Irvin Air Chute
Irvin Airchute Company of Canada, Ontario, Canada.
The Caterpillar Club
The Caterpillar Club is an informal association of people who have successfully used a parachute to bail out of a disabled aircraft.
The club was founded by Leslie Irvin of the Irvin Airchute Company of Canada in 1922. (Though Leslie Irvin is credited with inventing the first free-fall parachute in 1919, parachutes stored in canisters had saved the lives of observers in balloons and several German, Austro-Hungarian pilots of disabled military aircraft in the First World War.) The name "Caterpillar Club" simply makes reference to the silk threads that made the original parachutes thus recognising the debt owed to the silk worm. Other people have taken the metaphor further by comparing the act of baling out with that of the caterpillar letting itself down to earth by a silken thread. Another metaphor is that caterpillars have to climb out of their cocoons to escape.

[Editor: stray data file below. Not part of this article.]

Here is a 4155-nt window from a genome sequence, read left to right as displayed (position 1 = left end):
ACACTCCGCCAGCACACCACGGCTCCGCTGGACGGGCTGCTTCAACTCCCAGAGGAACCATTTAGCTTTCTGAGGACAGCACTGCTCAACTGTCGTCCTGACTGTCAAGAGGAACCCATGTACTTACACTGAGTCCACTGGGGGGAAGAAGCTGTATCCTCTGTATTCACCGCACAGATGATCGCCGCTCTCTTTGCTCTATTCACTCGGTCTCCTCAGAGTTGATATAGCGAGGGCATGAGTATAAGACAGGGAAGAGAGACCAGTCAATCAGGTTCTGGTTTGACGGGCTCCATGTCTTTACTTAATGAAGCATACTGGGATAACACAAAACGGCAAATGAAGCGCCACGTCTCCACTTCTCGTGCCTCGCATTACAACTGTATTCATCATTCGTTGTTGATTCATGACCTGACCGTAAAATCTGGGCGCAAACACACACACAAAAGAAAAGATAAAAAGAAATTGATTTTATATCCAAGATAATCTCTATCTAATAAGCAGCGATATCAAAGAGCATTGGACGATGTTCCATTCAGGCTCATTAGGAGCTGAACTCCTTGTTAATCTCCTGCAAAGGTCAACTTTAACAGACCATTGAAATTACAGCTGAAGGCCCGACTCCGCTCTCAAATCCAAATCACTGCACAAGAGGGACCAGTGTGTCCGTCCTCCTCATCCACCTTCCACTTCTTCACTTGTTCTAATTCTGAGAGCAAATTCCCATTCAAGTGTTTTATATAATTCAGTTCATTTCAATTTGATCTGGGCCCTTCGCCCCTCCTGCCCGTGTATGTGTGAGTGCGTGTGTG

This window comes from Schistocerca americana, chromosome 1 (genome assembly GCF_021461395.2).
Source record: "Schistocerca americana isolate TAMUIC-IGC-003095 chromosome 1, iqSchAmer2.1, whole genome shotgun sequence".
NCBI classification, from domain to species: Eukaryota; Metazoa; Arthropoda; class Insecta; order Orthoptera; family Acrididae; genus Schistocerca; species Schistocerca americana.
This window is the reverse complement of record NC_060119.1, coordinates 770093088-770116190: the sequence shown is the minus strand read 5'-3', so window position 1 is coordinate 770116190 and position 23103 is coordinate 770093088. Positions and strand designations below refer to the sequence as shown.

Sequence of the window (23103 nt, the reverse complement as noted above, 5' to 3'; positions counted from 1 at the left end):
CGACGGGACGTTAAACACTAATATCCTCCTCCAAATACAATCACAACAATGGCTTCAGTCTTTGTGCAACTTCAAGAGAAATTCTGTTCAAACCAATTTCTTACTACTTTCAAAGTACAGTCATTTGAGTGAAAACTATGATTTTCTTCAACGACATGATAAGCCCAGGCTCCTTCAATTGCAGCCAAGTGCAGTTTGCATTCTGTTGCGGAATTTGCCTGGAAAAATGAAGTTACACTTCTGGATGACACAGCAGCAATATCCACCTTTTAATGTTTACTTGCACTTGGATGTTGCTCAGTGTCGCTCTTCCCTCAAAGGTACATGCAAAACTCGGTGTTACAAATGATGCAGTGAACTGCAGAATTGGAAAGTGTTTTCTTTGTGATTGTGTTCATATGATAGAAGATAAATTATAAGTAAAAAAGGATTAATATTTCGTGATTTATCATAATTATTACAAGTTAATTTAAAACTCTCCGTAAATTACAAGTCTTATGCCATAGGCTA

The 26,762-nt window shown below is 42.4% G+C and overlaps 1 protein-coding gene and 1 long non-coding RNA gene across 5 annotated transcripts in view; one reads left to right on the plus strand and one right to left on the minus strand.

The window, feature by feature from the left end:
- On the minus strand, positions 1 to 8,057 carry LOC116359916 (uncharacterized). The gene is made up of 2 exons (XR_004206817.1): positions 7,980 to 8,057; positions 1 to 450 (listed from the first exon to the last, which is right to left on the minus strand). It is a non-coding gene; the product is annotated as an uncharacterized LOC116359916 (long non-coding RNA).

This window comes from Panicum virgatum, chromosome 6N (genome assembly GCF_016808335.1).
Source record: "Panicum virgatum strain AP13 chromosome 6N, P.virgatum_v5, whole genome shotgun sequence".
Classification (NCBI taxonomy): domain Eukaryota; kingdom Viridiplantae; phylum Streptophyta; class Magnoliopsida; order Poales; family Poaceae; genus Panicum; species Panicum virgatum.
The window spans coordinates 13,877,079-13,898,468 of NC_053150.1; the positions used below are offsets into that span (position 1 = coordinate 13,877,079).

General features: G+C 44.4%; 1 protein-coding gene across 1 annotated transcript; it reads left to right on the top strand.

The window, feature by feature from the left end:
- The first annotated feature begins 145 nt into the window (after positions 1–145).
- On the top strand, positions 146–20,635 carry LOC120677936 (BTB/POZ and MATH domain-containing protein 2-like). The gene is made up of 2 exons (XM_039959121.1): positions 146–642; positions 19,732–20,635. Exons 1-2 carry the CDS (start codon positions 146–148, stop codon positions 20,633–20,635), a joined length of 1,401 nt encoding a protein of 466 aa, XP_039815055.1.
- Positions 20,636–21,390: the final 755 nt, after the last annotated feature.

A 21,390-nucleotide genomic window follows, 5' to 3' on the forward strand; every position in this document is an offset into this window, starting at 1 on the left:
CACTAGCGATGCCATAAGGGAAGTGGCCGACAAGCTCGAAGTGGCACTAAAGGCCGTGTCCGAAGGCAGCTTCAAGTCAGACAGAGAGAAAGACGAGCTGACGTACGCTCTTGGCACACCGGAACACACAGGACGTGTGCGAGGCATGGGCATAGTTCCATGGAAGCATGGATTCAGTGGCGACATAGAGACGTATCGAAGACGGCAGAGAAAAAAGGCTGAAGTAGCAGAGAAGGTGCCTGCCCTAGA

"Life depends on a silken thread" is the club’s motto.
In 1922 Leslie Irvin agreed to give a gold pin to every person whose life was saved by one of his parachutes. At the end of World War II the number of members with the Irvin pins had grown to over 34,000 though the total of people saved by Irvin parachutes is estimated to be 100,000.
The successor to the original Irvin company still provides pins to people who have made a jump. In addition to the Irvin Air Chute Company, other parachute manufacturers have also issued caterpillar pins for successful jumps.